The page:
"The idea of trompe l'oeil sculpture seems to be in the air," says Phil Desind, proprietor of Bethesda's Capricorn Gallery, 8004 Norfolk Ave.
The fool-the-eye (sort of) wood sculpture of Angelo Caravaglia of Salt Lake City is currently on view at the Capricorn, at the same time Wendell Castle's wood foolers are showing at the Fendrick Gallery in Georgetown and not long after Fumio Yoshimura showed similar work at the Nancy Hoffman Gallery in SoHo in New York.
Caravaglia, a professor of art at the University of Utah, carves true-to-life objects from unfinished pine: a vacuum cleaner, a French born and a three-dimensional still-life of a table with a pot of flowers, every bit carved, including the open book of family photographs. The closest resemblance to Castle's work is Caravaglia's carved old-fashioned jacket hanging on a clothes tree.
Some of Caravaglia's pieces are simple wonders of imitation, such as the full-size saddle. The more spectacular table arrangements, however, have considerable more presence as sculpture, and with an added twist. It is not so surprising to see a table made of wood, but the writhing pots of flowers seem to deny the very substance they are made of.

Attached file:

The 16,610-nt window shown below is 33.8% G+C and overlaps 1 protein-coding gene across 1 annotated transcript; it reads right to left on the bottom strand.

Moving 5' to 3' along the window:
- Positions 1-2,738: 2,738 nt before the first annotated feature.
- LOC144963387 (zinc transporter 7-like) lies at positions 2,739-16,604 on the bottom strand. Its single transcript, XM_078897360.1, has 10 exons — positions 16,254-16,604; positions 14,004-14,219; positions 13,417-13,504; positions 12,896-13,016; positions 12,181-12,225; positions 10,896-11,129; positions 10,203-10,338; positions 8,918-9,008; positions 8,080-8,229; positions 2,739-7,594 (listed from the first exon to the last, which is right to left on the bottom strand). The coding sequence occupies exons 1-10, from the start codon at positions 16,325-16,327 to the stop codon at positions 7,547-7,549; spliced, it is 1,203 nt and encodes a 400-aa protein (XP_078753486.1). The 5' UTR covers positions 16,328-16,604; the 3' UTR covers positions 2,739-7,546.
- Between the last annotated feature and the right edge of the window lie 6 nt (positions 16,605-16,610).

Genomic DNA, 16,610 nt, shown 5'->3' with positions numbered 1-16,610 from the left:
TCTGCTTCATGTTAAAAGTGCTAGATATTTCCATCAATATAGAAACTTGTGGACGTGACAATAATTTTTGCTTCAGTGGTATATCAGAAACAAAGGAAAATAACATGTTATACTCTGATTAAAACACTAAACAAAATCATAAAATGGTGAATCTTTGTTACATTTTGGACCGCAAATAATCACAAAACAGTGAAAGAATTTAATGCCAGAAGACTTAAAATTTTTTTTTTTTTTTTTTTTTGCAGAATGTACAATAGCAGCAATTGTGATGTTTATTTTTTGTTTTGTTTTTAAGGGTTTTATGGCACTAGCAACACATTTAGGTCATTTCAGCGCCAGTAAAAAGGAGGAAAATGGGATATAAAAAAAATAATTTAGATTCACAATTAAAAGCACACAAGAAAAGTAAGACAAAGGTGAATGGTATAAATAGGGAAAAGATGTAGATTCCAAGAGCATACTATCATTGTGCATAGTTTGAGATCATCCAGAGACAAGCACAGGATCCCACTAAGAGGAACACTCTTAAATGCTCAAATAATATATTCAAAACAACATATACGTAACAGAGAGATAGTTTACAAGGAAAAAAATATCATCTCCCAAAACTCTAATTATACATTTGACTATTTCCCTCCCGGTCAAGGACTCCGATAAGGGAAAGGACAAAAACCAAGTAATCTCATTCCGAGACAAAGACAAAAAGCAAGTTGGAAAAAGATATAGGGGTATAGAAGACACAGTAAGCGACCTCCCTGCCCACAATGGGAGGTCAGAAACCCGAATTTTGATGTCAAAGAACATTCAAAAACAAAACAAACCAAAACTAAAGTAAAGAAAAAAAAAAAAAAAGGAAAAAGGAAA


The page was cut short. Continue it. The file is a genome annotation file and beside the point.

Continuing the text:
Castle chooses to carve only objects that naturally are the color of wood. And his pieces, unlike Caravaglia's could, by stretching it, actually be used as furniture.For Caravaglia, however, the color is totally irrelevant, since he is less interested in fooling the eye than delighting it and calling up the essence of the object.
Nancy Hoffman, Yoshimura's dealer, said that it isn't surprising to find this new interest in illusion. It has been happening for some time in photo-realist painting, as well as sculpture - for example, the work of Duane Hanson, whose casts of people, painted and dressed, are so real as to be starting.
The Castle show at the Fendrick continues through Nov. 4. The Capricorn Gallery show continues throught Oct. 29.